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The Grateful Jar 2017 – What are your Blessings?

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Feeling the effects of cabin fever set in, I made reservations for New Year’s Eve dinner at Pangea, voted one of twelve best new restaurants in the St. Louis area. It was located in an area called “Newtown”.

The bright and contemporary restaurant was bustling with servers dressed in black, scurrying back and forth between table delivering cream-colored plates of aromatic delectables. The hostess seated us behind a half wall, far away from the brisk night air streaming in whenever the entrance door was opened.

The menu was set for the evening – Ricotta Knudi, Filet Mignon and Shrimp, Lemon Elderberry Cheesecake, and Ancho Chile Chocolate Mousse. Dinner and dessert were divine; I was left craving more of that par excellence flavor. My tall glass of sparkling Prosecco was a nice complement to the dinner.

After dinner, we motored homeward. Once inside, we turned on the TV searching for the Dave Clark New Year’s Eve Celebration channel. I suppose the food was too much excitement for me, as I fell asleep shortly after 10 p.m.

Hubby woke me up with a kiss at midnight, singing, “Happy New Year”.

For the last three years, I’ve started the tradition of a Grateful Jar (or a Blessings Jar). During the year, you pen all the things you’re grateful for, and drop the small bits of paper in the jar, to be opened on New Year’s Day, or shortly after.

Today, with the help of my sweet little Ireland kitty supervising, I read through the memories tucked away in the jar.

Here are the awesome people, places, and memories that made 2017 great.

This was posted by my friend Abby. (She must have snuck this into the Grateful Jar while we were on vacation)

“Blessed by the fur babies I kitty sit. Love all 4 of them so very much.” Abby

  • Despite my friend Dave Reed going through cancer treatments, he and his wife Dena prepared a lovely January birthday dinner for me.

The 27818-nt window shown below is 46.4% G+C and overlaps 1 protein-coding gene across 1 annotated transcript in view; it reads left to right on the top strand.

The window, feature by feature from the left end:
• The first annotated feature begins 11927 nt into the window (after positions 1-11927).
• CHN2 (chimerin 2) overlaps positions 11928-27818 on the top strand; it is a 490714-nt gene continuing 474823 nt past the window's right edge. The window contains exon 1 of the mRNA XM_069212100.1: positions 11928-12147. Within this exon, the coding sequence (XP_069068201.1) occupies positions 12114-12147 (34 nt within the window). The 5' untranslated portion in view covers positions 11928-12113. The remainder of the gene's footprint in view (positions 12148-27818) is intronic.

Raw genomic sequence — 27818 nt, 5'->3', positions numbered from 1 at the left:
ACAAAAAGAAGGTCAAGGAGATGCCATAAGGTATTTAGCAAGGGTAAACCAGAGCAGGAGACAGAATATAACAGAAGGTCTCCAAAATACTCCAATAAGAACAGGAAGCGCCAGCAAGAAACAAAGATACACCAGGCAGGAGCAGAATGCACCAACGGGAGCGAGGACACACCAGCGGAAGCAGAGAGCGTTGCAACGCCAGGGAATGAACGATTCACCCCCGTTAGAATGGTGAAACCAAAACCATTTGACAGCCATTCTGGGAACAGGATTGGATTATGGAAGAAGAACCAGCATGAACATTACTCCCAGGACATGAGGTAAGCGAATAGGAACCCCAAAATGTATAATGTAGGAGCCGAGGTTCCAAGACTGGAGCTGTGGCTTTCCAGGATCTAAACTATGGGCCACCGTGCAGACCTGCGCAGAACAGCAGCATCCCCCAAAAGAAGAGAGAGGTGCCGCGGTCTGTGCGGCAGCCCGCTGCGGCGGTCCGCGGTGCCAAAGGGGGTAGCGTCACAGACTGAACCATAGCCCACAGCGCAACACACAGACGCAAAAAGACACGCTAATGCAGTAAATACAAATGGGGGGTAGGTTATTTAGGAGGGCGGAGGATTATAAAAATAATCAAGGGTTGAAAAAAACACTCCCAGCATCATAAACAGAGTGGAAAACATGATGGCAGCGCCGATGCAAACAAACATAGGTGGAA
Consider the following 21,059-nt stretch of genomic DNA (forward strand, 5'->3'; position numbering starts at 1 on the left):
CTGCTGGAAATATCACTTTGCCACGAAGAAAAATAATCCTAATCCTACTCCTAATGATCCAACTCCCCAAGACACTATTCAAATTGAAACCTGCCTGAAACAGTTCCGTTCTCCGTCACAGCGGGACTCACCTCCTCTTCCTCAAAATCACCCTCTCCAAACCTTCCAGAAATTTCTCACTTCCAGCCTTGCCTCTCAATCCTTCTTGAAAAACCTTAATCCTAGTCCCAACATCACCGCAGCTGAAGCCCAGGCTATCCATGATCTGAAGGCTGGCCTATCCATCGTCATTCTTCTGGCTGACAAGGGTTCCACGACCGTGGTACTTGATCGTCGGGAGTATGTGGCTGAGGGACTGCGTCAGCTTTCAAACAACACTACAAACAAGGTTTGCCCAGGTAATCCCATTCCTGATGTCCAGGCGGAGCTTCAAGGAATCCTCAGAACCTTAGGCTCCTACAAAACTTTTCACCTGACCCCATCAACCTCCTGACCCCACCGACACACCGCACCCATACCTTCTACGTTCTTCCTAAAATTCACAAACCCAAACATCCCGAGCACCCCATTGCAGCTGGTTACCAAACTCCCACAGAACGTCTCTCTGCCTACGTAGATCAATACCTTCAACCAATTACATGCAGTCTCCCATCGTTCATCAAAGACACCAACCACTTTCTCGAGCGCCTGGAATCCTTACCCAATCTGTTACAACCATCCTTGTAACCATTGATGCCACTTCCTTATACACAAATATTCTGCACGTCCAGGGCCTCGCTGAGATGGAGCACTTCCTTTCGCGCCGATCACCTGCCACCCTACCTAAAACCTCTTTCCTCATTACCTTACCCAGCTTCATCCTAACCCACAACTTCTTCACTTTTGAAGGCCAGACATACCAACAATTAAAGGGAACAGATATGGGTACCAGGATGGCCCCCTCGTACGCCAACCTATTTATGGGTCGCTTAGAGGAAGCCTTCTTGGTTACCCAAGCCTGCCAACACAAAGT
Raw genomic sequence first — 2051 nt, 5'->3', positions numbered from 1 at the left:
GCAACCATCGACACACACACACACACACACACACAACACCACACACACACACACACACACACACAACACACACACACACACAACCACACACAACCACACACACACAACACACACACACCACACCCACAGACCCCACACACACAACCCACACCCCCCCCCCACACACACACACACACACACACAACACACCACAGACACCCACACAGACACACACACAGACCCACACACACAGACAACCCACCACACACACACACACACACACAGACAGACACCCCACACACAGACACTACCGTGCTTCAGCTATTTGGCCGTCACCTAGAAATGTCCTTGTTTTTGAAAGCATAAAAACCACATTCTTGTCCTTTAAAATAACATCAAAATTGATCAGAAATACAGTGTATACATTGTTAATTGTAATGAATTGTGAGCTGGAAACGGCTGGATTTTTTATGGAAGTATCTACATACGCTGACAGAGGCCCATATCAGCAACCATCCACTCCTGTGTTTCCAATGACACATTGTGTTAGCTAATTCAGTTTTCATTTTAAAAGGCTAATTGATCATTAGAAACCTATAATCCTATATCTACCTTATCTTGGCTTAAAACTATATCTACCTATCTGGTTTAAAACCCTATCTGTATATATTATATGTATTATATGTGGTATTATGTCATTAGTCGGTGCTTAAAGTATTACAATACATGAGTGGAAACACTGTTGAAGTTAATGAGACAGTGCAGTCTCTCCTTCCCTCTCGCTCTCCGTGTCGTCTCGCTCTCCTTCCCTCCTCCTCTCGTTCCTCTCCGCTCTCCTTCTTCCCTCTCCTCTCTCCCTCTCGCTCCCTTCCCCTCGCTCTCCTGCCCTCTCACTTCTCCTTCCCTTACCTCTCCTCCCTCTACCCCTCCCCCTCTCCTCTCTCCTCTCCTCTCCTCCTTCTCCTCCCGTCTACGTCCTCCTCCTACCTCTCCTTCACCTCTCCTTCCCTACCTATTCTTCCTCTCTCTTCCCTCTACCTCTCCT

• August 23 – The view of the bees pollinating the purple and white cleomes outside my window. The cornflower blue Morning Glory wistfully twisting around the deck spindles.
  • The artist, Craig Hosner, I met on Santa Rosa who constructed a beautiful American flag in the sand with all-natural materials — seashells, pine cones, and oyster shells.

DSC_0678 Craigs Flag copyr

  • August 21 – The total solar eclipse visible in the Missouri sky over our house. The purple and red violet flares on the corona made me cry, it was one of the most beautiful sights I’ve ever seen in my life, almost spiritual in nature. The stillness of the event, the birds singing, the crickets chirping – stunning!Sheree pic eclipse crop VEnus contrast copyr
  • Grateful for good friends to confide in.
  • Writing a story on my friend Janet Jonas, of Gentle Touch Canine Massage, Sunset Beach. Hearing her inspirational story and her love for animals.
  • My story on the Waterfront Seafood Shack being voted 1 of 5 top stories in South and North Brunswick Magazine in 2017 by the readers.
  • Watching my niece and nephews grow taller, smarter and stronger.
  • Thankful for a beautiful dinner and dessert with the hubster for Valentine’s Day.
  • Thankful for a birthday outing with girlfriends Tina, Peggy, Janet and Abby.
  • The Hallmark Channel Christmas movies.
  • The dolphin excursion in Calabash, North Carolina, where I viewed more than 35 dolphins following a shrimp trawler.
  • Great friends and fellowship.
  • Being invited to Burbank in 2018 for a private taping of the Big Bang Theory by a special friend I met on Sunset Beach.
  • My love of cooking and baking.
  • Six fur babies that live with me and the hubster.
  • Ephraim, Wisconsin, and sunsets with the dogs and hubby on the private dock with the Adirondack chairs.

20170831_193551 R B S fishing

  • Unexpected double rainbows on August 20 (the day before the solar eclipse). God sure was working that week.
  • Snow for Christmas!
  • The majestic 100-year-old white-washed barn in the neighbor’s corn field.